At pCure, we worked hard to prepare for EU General Data Protection Regulation (GDPR), to ensure that we fulfil its obligations and maintain transparency about customer messaging and how we use data.
Here’s an overview of GDPR, and how we prepared for it at pCure:
The GDPR is a comprehensive data protection law that came into effect on May 25, 2018. It replaced existing EU law to strengthen the protection of “personal data” and the rights of the individual. It's a single set of rules which governs the processing and monitoring of EU data.
How pCure prepared for GDPR
Our team worked hard to ensure we complied with GDPR. We make sure we met our legal obligations, and did the best thing for our customers while still letting us move fast, scale and build great products.
Here are the main things we did:
We use services with good features
Our team use tools and services that enable us to easily meet our GDPR obligations.
We can easily export all of your data linked to an individual and permanently delete all data linked to an individual user.
We will automatically expire data on visitors that have not been seen in 9 months, to ensure we comply with GDPR retention requirements..
We appointed a Data Protection Officer
We’ve a dedicated Data Protection Officer to oversee and advise on our data management. Get in touch through the messenger or by emailing firstname.lastname@example.org
Some activities that we took
Got familiar with the GDPR requirements and how they affect our company.
Map out wherec we process data and carry out a gap analysis.
Looked at our product roadmap and had privacy in mind when planning.
Keep an eye on the developing guidelines from the European Data Protection Board.
Data subject rights
The GDPR establishes data subject rights, which means that, with respect to their personal data, customers, employees, business partners, clients, contractors, students, suppliers, and so forth have the right to:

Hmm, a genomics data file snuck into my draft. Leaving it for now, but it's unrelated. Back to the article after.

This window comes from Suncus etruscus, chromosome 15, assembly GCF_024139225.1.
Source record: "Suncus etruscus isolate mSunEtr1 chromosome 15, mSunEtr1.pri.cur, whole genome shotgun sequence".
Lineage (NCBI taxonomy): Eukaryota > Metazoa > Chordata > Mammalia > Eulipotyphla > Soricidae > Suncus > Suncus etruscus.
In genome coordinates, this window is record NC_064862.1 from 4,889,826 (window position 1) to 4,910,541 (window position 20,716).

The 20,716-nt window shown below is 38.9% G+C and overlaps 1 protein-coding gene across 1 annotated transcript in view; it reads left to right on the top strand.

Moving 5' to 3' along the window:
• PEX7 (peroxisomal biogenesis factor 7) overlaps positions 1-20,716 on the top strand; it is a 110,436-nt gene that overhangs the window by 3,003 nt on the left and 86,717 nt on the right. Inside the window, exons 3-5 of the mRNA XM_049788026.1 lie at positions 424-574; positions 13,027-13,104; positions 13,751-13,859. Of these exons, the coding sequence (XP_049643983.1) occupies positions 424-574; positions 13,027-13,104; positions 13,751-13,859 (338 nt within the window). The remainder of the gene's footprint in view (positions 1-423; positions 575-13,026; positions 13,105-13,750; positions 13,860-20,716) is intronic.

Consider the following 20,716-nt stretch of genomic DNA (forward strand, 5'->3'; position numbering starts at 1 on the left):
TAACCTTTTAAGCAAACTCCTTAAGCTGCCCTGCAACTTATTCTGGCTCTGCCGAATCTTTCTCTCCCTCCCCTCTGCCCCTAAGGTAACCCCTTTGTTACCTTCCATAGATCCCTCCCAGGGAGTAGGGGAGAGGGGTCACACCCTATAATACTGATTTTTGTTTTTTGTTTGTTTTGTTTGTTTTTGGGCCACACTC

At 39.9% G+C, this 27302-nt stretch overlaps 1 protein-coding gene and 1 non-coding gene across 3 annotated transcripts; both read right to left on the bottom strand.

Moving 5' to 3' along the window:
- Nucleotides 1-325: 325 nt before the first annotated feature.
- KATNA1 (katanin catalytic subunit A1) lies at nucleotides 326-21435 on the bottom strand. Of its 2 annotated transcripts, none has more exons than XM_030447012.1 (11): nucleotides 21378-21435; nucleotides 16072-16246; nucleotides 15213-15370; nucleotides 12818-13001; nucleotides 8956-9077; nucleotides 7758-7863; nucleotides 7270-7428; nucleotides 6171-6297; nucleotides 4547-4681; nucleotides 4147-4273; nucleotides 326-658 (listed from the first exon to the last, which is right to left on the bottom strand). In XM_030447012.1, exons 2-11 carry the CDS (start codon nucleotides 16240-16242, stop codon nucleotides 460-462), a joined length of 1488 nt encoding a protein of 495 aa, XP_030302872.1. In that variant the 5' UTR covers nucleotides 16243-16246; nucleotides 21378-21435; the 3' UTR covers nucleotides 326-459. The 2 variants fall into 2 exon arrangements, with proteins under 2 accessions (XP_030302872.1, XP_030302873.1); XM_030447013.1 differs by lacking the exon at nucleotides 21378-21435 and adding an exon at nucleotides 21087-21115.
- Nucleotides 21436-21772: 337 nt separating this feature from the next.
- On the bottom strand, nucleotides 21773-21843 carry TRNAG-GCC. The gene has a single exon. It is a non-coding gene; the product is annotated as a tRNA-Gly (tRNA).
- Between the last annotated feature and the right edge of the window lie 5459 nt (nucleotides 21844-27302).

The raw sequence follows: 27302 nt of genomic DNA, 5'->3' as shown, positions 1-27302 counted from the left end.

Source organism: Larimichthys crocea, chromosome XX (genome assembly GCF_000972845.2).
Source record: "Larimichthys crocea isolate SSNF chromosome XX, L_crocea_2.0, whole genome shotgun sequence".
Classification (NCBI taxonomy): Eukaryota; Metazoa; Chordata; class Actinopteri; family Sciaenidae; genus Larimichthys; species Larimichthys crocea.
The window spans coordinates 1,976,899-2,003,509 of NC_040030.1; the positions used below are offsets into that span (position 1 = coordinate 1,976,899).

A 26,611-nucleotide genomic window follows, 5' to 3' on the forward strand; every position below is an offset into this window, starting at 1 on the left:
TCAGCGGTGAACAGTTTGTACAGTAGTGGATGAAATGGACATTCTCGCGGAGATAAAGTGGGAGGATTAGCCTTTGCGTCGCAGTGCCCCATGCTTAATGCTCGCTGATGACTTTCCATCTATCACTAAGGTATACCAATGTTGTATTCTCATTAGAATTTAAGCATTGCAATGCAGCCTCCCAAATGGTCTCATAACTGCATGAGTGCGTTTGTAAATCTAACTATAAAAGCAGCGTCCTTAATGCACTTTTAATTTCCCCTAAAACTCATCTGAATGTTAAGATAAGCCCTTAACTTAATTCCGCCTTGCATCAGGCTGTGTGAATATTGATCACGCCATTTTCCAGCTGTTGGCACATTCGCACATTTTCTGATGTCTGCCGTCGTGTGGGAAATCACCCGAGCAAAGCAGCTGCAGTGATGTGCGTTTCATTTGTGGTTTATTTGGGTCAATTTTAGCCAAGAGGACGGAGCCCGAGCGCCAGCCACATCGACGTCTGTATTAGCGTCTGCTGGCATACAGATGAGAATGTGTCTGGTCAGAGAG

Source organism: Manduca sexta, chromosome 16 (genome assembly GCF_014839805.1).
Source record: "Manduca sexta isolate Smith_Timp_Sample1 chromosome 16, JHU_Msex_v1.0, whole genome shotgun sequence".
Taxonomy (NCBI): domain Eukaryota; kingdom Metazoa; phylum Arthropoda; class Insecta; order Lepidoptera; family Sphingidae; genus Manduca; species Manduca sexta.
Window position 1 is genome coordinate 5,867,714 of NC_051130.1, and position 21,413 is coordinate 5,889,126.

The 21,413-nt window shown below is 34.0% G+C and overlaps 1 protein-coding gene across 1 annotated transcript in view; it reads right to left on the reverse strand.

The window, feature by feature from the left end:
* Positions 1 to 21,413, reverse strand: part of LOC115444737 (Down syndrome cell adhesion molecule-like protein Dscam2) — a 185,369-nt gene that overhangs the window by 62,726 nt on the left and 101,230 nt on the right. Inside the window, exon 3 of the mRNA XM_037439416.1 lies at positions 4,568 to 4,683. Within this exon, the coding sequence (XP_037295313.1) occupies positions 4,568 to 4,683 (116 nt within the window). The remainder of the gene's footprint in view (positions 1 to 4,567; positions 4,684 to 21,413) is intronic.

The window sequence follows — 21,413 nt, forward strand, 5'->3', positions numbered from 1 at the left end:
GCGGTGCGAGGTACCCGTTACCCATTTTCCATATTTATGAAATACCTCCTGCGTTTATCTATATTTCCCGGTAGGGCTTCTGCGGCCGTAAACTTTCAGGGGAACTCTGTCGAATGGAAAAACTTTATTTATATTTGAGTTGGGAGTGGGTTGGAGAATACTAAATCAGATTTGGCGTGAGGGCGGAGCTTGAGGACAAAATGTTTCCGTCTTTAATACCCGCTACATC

Be informed about their data: You must inform individuals about your use of their data.
Have access to their data: You must give individuals access to any of their data that you hold (for example, by using account access or in some manual manner).
Ask for data rectification: Individuals can ask you to correct inaccurate data.
Ask for data to be deleted: Also known as the ‘right to erasure’, this right allows an individual to request that any of their personal data a company has collected is deleted across all systems that use it or share it.
Request restricted processing: An individual can ask that you suppress or restrict their data. However, it is only applicable under certain circumstances.
Have data portability: An individual can ask for their data to be transferred to another company.
Object: An individual can object to their data being used for various uses including direct marketing.
Ask not to be subject to automated decision-making, including profiling: The GDPR has strict rules about using data to profile people and automate decisions based on that profiling.
Feel free to reach out to us in the Messenger if you have any questions about GDPR - we’d be happy to chat to you about it.